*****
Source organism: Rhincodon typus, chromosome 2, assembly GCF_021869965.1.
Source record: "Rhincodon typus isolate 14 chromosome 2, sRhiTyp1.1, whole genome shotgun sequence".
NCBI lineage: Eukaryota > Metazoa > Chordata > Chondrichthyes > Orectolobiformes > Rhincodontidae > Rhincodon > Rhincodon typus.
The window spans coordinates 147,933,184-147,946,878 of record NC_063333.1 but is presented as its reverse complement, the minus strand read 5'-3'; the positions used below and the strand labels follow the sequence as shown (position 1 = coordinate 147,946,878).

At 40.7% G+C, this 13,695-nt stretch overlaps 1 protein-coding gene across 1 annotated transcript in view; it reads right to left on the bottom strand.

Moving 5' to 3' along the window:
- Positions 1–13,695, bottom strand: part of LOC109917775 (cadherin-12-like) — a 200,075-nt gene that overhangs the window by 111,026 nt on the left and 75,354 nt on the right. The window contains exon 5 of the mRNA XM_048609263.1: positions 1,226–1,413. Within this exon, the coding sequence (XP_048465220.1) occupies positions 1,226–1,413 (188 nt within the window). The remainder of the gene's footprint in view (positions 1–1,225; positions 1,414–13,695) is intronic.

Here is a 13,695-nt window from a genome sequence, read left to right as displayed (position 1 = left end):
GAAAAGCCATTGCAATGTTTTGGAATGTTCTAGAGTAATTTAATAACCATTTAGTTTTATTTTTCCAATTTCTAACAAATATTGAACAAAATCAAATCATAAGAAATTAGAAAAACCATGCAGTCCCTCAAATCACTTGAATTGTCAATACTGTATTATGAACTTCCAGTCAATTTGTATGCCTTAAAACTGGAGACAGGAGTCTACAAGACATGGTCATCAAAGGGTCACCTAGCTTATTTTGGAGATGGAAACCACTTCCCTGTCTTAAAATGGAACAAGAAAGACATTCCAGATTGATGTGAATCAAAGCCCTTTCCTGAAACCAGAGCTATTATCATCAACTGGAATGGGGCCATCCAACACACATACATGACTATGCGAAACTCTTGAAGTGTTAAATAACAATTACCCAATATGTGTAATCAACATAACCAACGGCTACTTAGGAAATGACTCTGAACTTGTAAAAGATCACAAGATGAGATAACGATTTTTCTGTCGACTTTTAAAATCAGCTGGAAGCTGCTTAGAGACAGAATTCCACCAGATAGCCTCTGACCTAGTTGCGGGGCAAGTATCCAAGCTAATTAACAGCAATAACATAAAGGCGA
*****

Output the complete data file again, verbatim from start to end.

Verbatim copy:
Source organism: Rhincodon typus, chromosome 2, assembly GCF_021869965.1.
Source record: "Rhincodon typus isolate 14 chromosome 2, sRhiTyp1.1, whole genome shotgun sequence".
NCBI lineage: Eukaryota > Metazoa > Chordata > Chondrichthyes > Orectolobiformes > Rhincodontidae > Rhincodon > Rhincodon typus.
The window spans coordinates 147,933,184-147,946,878 of record NC_063333.1 but is presented as its reverse complement, the minus strand read 5'-3'; the positions used below and the strand labels follow the sequence as shown (position 1 = coordinate 147,946,878).

At 40.7% G+C, this 13,695-nt stretch overlaps 1 protein-coding gene across 1 annotated transcript in view; it reads right to left on the bottom strand.

Moving 5' to 3' along the window:
- Positions 1–13,695, bottom strand: part of LOC109917775 (cadherin-12-like) — a 200,075-nt gene that overhangs the window by 111,026 nt on the left and 75,354 nt on the right. The window contains exon 5 of the mRNA XM_048609263.1: positions 1,226–1,413. Within this exon, the coding sequence (XP_048465220.1) occupies positions 1,226–1,413 (188 nt within the window). The remainder of the gene's footprint in view (positions 1–1,225; positions 1,414–13,695) is intronic.

Here is a 13,695-nt window from a genome sequence, read left to right as displayed (position 1 = left end):
GAAAAGCCATTGCAATGTTTTGGAATGTTCTAGAGTAATTTAATAACCATTTAGTTTTATTTTTCCAATTTCTAACAAATATTGAACAAAATCAAATCATAAGAAATTAGAAAAACCATGCAGTCCCTCAAATCACTTGAATTGTCAATACTGTATTATGAACTTCCAGTCAATTTGTATGCCTTAAAACTGGAGACAGGAGTCTACAAGACATGGTCATCAAAGGGTCACCTAGCTTATTTTGGAGATGGAAACCACTTCCCTGTCTTAAAATGGAACAAGAAAGACATTCCAGATTGATGTGAATCAAAGCCCTTTCCTGAAACCAGAGCTATTATCATCAACTGGAATGGGGCCATCCAACACACATACATGACTATGCGAAACTCTTGAAGTGTTAAATAACAATTACCCAATATGTGTAATCAACATAACCAACGGCTACTTAGGAAATGACTCTGAACTTGTAAAAGATCACAAGATGAGATAACGATTTTTCTGTCGACTTTTAAAATCAGCTGGAAGCTGCTTAGAGACAGAATTCCACCAGATAGCCTCTGACCTAGTTGCGGGGCAAGTATCCAAGCTAATTAACAGCAATAACATAAAGGCGA